Hey Rmouleart and Fellas,

The biggest drawback, for me, is that I waited forty years for a gun company to see the pluses in the .404 Jeffrey case,...then they screwed it up by putting it in a short action.

F.Y.I. Winchester did not come up with the idea. Rick Jamison went to Win/Browning with the idea, based on his 'Jamison' cartridge line. He dealt with them for months before they 'sneaked'(for want of a better word) in with the .300 WSM. He got no credit whatsoever. There was, and still might be, a lawsuit pending. I know this to be true because he is a friend of mine. I have spent time at his place and he has spent time at mine.

Getting back to the .300 WSM; Roy Gradle, Fred Wade, Parker Ackley, and John Howell all fooled with the .348 Win. case, either rimmed or turned rimless with new extractor groove cut. These are identicle in base diameter as the .404. I was wishing for a rimless, Howell based factory load, same long neck, in a long action. I didn't get it.

Look at a cut-away of the .300WSM with a Scirroco 150 gr bullet(Swift Reloading Manual). The bullet base is WAAAY down in the case. Picture where a 180gr. or 220gr would be. That is serious encroachment on the powder space.

A bigger gripe, for me, is the fact that it's in a short action. I can't seat the bullet out to touch the rifling. My biggest gripe is throat life(read accuracy life). Use a straight-edge and draw a line, in line with the shoulder, in relation with the case mouth. Can you picture what the unburned powder grains are going to do to the throat? In my opinion, the shoulder should have been a little steeper and the neck a little longer.

Jamison disagreed with me. The cartridge he was pushing to Winchester/Browning was identical to the .300WSM. Go figure.

So,...I put my mony where my mouth was. I drew up a design, had Brad Elder, at PowrPakr(Ricks nephew) send for a reamer. After we received it I sent the reamer to Neil Jones for an exact measurement on a form die set. Rick and I checked and found a Ruger 77II in .300 Win Mag would handle the big cases, slick and smooth. I bought one, in stainless, then ordered a fluted match barrel from Lilja.

The bottom line is that I have what I've always wanted. Using the .300WSM case, I set the shoulder back for a .380 length neck, 40deg. shoulder. With the 150gr Scirocco seated to the base of the neck(Long throat), and bullet touching the lands, the case holds one(1) grain more water than the .300WSM, seated to factory length. I'm also getting 50fps more than a max load in the WSM with the same charge and mine isn't max.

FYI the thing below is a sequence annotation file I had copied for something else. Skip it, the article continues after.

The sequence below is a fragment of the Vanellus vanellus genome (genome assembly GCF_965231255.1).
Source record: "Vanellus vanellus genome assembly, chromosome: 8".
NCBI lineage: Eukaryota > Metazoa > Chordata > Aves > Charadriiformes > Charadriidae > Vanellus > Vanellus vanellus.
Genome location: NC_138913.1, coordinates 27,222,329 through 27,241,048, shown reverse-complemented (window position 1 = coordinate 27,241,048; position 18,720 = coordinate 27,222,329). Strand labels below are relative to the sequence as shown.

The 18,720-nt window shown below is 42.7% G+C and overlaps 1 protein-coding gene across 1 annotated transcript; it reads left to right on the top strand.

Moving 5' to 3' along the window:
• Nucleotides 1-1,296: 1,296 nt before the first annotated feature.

With a combustion chamber slightly larger, I thought I would get less pressure AND less velocity. Didn't happen. I think the reason is the way the powder burns. Going back to the cut-away in the Swift book and a cut-away of mine, it is clear that the powder gasses are 'pushing' the bullet differently. I think it's analogous to having three guys pushing a car. You push with one guy in the back and the others pushing on the sides it is somewhat inefficient. Put all three in the back and you have all their 'power' right from the get-go. That is a guess. You might also notice that straight-edging my case, will show that unburned powder granules do not hit the throat. They hit the inside of the neck and get more chance to burn It has to have less erosion-longer throat life.

I call it the .30 Pittbull.

Okay, I'm done running my mouth. Good luck and good shooting.

Bud
 

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The Hog Whisperer (Administrator)
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Bud,

I've enjoyed Rick's articles and learned a lot over the years. Count me as a fan. Saw the short magnums when introduced and as I recall he wrote one of the first articles, not too long after his short .30 wildcat? Must have been painful to have to write about Win's great new cartridge and not be able to mention how he'd already done all the work a couple of years earlier... oh well. Tell him to stop by the forum sometime....
 

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MikeG,

I don't think he has written one word concerning the WSM cartridge line. Did you notice that Winchester gave the test guns to Layne Simpson for the 'newsbreak' testing. Rick must have really ticked them off.



Bud